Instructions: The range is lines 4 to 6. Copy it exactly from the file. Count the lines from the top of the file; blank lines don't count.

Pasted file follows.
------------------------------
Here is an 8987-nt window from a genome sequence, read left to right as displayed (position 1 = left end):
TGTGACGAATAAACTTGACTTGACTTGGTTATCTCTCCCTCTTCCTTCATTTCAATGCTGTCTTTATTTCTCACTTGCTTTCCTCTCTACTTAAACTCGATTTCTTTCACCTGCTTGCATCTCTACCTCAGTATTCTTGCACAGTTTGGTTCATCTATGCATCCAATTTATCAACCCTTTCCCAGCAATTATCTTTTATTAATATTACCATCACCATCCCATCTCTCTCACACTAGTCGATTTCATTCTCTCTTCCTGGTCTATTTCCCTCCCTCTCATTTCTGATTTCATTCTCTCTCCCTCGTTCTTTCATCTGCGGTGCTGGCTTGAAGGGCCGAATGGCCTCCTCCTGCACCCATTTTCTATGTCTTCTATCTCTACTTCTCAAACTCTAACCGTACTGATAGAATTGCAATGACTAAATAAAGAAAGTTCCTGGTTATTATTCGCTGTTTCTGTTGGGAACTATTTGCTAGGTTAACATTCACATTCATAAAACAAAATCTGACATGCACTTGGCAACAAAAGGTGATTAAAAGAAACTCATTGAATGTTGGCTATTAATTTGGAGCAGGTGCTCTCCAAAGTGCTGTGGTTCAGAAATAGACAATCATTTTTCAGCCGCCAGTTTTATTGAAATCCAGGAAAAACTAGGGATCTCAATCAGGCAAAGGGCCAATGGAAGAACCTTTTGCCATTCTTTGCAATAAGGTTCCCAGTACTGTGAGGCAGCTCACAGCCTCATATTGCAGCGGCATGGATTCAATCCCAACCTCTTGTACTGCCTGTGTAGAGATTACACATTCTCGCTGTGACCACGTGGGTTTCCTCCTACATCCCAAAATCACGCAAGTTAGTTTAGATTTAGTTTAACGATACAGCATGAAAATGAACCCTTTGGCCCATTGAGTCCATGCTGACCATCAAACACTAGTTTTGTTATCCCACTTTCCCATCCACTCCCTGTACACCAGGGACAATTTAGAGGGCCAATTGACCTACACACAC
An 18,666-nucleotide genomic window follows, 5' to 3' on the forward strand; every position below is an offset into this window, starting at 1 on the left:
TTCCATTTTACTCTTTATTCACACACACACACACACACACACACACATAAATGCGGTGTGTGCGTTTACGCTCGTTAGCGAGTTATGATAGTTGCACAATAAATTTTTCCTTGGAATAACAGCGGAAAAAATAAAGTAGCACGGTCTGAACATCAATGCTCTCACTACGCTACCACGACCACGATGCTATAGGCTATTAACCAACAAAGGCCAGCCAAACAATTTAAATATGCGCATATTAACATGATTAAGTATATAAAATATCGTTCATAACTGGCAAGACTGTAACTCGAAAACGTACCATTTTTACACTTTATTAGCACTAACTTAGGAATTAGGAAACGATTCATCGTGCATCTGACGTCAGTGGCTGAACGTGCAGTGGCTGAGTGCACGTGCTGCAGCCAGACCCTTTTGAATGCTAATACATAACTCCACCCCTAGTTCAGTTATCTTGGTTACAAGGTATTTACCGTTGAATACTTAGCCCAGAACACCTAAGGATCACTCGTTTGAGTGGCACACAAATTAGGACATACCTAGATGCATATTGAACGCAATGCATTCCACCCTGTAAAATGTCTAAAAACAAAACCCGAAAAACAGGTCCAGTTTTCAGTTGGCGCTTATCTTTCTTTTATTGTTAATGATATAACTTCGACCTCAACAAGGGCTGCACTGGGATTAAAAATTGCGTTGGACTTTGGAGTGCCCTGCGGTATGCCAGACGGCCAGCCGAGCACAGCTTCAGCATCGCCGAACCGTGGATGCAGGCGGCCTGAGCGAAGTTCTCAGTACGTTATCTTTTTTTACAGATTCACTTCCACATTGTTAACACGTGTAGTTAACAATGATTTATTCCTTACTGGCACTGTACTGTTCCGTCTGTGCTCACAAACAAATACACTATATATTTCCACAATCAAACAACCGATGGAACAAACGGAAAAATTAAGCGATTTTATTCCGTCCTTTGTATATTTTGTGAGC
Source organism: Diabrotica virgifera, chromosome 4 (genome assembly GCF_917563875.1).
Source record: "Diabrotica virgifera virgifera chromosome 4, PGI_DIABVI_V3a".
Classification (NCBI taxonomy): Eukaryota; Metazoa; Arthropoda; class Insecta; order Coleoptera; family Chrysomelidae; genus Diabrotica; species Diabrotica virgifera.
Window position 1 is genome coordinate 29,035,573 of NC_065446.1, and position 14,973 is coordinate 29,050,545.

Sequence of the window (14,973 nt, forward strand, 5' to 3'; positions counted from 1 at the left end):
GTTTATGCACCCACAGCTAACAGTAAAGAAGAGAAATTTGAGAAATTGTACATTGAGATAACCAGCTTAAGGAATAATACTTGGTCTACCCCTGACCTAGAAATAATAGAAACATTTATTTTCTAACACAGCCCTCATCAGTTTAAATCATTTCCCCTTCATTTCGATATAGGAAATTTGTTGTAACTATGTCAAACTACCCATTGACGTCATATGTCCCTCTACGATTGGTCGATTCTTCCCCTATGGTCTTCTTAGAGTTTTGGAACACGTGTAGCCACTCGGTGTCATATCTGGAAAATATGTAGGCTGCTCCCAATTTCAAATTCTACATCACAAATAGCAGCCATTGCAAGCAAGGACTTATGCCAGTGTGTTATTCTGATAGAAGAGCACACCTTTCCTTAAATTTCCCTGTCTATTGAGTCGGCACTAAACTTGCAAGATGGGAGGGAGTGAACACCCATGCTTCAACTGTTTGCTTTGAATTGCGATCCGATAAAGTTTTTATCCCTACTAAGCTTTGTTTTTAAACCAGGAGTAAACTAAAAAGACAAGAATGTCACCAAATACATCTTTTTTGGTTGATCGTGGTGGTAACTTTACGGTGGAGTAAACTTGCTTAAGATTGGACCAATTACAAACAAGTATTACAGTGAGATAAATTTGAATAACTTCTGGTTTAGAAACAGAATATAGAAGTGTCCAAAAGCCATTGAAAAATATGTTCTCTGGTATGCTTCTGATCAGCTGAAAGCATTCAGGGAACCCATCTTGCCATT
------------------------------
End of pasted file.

TTCCATTTTACTCTTTATTCACACACACACACACACACACACACACATAAATGCGGTGTGTGCGTTTACGCTCGTTAGCGAGTTATGATAGTTGCACAATAAATTTTTCCTTGGAATAACAGCGGAAAAAATAAAGTAGCACGGTCTGAACATCAATGCTCTCACTACGCTACCACGACCACGATGCTATAGGCTATTAACCAACAAAGGCCAGCCAAACAATTTAAATATGCGCATATTAACATGATTAAGTATATAAAATATCGTTCATAACTGGCAAGACTGTAACTCGAAAACGTACCATTTTTACACTTTATTAGCACTAACTTAGGAATTAGGAAACGATTCATCGTGCATCTGACGTCAGTGGCTGAACGTGCAGTGGCTGAGTGCACGTGCTGCAGCCAGACCCTTTTGAATGCTAATACATAACTCCACCCCTAGTTCAGTTATCTTGGTTACAAGGTATTTACCGTTGAATACTTAGCCCAGAACACCTAAGGATCACTCGTTTGAGTGGCACACAAATTAGGACATACCTAGATGCATATTGAACGCAATGCATTCCACCCTGTAAAATGTCTAAAAACAAAACCCGAAAAACAGGTCCAGTTTTCAGTTGGCGCTTATCTTTCTTTTATTGTTAATGATATAACTTCGACCTCAACAAGGGCTGCACTGGGATTAAAAATTGCGTTGGACTTTGGAGTGCCCTGCGGTATGCCAGACGGCCAGCCGAGCACAGCTTCAGCATCGCCGAACCGTGGATGCAGGCGGCCTGAGCGAAGTTCTCAGTACGTTATCTTTTTTTACAGATTCACTTCCACATTGTTAACACGTGTAGTTAACAATGATTTATTCCTTACTGGCACTGTACTGTTCCGTCTGTGCTCACAAACAAATACACTATATATTTCCACAATCAAACAACCGATGGAACAAACGGAAAAATTAAGCGATTTTATTCCGTCCTTTGTATATTTTGTGAGC
Source organism: Diabrotica virgifera, chromosome 4 (genome assembly GCF_917563875.1).
Source record: "Diabrotica virgifera virgifera chromosome 4, PGI_DIABVI_V3a".